March 22nd, 2011
10:02 AM ET
Charlie did not really want to come to the sleep doctor. “I sleep just fine,” he told me gruffly at our first consultation. Many studies show that approximately 50 percent of people over the age of 65 have complaints about their sleep, but this 75-year-old man declared that he was not one of them. However, his internal medicine doctor and his daughter had insisted that he have his sleep looked into. They felt that his memory had deteriorated over the past year and they wondered if he could have a sleep disorder that was robbing him of quality sleep and making him confused and forgetful in the daytime.
He has always been a loud snorer, she reported, and, for years, his internist had wanted him evaluated for sleep apnea, but he refused to go for the sleep study. Now he was sleeping more and more in the daytime. And when he was awake he seemed “in a daze.” He was a widower who lived alone and he had stopped going out much because, as he did admit to me, he had “no energy.”
He was going to see a neurologist who specialized in dementia, but his daughter was a nurse and knew very well that sleep disorders can result in significant cognitive impairment especially in older patients. “He just seems to be going downhill; he is either depressed, demented or chronically sleep deprived, or maybe it is a combination.”
Indeed, such problems with mood and memory are often multi-factorial in elderly patients. In Charlie’s case, not only was he depressed and in the early stages of presumed Alzheimer’s disease, he also had multiple sleep problems that were only discovered after testing and getting to know him better.
He did have very severe sleep apnea and surprisingly he did not resist the CPAP treatment and he acclimated very well to it. He seemed a bit brighter in the daytime, but he had also started a medication for Alzheimer’s disease and for depression, so it was hard to say what was helping him.
After three months with CPAP, he did have a sleep complaint: “Doc, now I am waking up at 3 a.m. and I am wide awake and can’t go back to sleep.” Well it turns out that he has been going to bed at 7 p.m. for a long time, but when he had his sleep apnea and his depression treated, his sleep was such poor quality that he slept until seven a.m. and never thought to tell anyone he was sleeping for twelve hours. Now that his sleep and mood were much improved, he needed only eight to eight and a half hours sleep and he was waking up raring to go, but that was usually at 3 or 4 a.m. because he was still going to sleep at 7 p.m. usually in a chair in front of the television.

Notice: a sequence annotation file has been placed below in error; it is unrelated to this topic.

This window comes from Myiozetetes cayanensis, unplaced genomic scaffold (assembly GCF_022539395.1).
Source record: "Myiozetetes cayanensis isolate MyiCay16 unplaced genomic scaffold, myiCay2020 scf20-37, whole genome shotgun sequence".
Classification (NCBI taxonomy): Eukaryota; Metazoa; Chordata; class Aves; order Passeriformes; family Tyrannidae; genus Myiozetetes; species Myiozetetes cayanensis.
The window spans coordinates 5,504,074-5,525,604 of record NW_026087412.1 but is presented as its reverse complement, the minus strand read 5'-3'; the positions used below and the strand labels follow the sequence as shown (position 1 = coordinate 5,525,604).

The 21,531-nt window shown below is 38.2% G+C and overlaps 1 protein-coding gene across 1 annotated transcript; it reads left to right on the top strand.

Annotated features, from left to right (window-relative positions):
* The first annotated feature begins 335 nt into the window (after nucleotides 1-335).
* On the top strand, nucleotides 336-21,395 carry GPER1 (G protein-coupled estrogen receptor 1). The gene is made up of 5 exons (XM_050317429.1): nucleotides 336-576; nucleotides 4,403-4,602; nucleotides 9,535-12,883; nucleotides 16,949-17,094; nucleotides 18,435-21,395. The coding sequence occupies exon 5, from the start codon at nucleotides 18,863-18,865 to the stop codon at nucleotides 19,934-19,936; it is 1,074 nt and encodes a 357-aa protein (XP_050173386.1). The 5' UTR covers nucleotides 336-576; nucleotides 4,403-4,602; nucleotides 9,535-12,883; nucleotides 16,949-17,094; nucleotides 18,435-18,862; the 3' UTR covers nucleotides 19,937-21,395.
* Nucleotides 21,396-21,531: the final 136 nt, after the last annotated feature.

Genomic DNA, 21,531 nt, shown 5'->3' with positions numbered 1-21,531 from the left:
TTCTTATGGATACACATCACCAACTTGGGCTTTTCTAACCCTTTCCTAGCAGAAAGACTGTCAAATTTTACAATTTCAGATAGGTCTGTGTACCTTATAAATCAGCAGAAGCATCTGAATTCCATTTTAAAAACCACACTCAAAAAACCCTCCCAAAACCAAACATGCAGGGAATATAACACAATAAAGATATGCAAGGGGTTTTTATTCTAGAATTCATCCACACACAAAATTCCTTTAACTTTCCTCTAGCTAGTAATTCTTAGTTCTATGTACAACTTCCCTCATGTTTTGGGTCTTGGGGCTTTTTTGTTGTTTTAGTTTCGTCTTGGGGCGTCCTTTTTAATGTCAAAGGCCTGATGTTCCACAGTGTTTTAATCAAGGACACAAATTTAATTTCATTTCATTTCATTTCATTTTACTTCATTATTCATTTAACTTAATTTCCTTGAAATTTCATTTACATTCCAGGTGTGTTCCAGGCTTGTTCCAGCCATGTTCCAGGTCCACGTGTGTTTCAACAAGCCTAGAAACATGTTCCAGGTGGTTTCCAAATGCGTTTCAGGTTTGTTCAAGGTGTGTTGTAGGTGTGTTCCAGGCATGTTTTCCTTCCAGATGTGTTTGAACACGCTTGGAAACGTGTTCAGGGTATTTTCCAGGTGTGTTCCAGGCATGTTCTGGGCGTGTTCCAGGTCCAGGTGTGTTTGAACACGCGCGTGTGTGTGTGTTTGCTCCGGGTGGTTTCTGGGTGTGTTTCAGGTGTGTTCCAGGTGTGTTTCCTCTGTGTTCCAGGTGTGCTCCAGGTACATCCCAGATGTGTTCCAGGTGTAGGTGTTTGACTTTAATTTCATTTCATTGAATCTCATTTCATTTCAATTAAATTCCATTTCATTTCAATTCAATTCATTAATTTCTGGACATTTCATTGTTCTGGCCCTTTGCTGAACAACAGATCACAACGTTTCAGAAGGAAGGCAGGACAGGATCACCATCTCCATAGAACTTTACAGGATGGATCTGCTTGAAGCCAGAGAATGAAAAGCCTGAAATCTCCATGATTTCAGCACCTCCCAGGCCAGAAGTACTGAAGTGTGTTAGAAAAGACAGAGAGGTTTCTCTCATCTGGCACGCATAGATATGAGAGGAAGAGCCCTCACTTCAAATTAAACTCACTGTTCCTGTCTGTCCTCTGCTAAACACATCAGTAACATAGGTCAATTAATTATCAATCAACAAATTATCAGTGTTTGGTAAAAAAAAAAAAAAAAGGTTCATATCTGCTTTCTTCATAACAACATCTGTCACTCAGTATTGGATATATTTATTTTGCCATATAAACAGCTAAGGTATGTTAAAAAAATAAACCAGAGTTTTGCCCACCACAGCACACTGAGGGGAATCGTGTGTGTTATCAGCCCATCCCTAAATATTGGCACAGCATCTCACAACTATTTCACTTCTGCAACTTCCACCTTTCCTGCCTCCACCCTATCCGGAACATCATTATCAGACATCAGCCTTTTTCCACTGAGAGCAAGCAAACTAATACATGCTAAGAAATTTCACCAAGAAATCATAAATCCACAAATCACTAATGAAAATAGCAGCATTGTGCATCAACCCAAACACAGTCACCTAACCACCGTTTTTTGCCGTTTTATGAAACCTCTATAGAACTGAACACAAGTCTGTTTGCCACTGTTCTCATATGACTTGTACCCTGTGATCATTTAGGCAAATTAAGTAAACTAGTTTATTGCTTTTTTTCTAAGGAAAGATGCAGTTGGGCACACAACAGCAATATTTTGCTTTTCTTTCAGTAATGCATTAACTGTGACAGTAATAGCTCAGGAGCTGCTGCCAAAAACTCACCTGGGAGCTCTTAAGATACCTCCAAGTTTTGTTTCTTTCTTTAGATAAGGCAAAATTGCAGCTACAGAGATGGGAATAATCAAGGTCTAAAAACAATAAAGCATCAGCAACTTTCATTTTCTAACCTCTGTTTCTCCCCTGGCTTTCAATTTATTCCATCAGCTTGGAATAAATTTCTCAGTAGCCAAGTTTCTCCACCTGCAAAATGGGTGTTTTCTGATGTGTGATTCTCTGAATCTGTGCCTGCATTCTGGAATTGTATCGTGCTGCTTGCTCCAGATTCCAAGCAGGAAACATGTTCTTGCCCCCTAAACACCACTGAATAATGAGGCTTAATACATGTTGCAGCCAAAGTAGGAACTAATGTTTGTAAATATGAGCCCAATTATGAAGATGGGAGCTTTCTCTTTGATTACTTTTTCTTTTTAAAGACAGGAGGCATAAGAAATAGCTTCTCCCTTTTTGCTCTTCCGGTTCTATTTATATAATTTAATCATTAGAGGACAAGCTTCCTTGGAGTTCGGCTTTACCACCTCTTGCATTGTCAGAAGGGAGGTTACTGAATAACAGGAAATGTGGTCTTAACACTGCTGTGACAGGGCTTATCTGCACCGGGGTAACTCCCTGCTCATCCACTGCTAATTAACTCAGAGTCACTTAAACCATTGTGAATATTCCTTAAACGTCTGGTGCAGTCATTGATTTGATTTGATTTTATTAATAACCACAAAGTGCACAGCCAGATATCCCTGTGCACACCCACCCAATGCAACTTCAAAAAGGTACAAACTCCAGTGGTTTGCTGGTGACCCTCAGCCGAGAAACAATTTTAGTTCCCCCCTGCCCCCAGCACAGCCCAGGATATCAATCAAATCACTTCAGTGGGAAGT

So Charlie had a circadian rhythm disorder called advanced sleep phase syndrome whose signs and symptoms had been masked by the long sleep times associated with the other sleep disorder.
People with advanced sleep phase disorder get very sleepy around 7 to 9 in the evening and want to go to bed. Their sleep is otherwise normal if they have no accompanying sleep disorders. The problem is most people don’t want to start their day at 3 or 4 a.m.
This disorder is most common in older adults, but it can be caused by a genetic mutation and those people can display advanced sleep phase early in life.
In older adults, there is a decrease in melatonin secretion and this may play role in circadian disturbances. There are always many studies that show that elderly people get much less bright light than younger people, and I have explained in many other blogs, light is the strongest Zeitgeber (time keeper in German) and provides the strongest stimulation to our wake-promoting neurons.
Therefore, the first-line treatment for circadian rhythm disorders is bright light therapy sometimes accompanied by melatonin, but the timing of each of these therapies is critical. For Charlie, we had him turn all the lights on in his house at 7 p.m. and he kept them on until 9 p.m. His goal bedtime was now 10 p.m. I saw him one month after these recommendations and he was sleeping from approximately 10 p.m. until 6 or 6:30 a.m. He avoided bright light for an hour or so in the morning if he could. He did not need the addition of a commercial light box or melatonin. When I marveled at how easily he was able to change his schedule, he admitted other changes that helped him: “I do my exercises in the early evening now, and I eat dinner later, and when the bright lights go on I sit in a hardback wooden chair instead of my recliner.” This is not something I plan to recommend to all my patients, but it worked for him so who was I to dissuade him from his proven methods?
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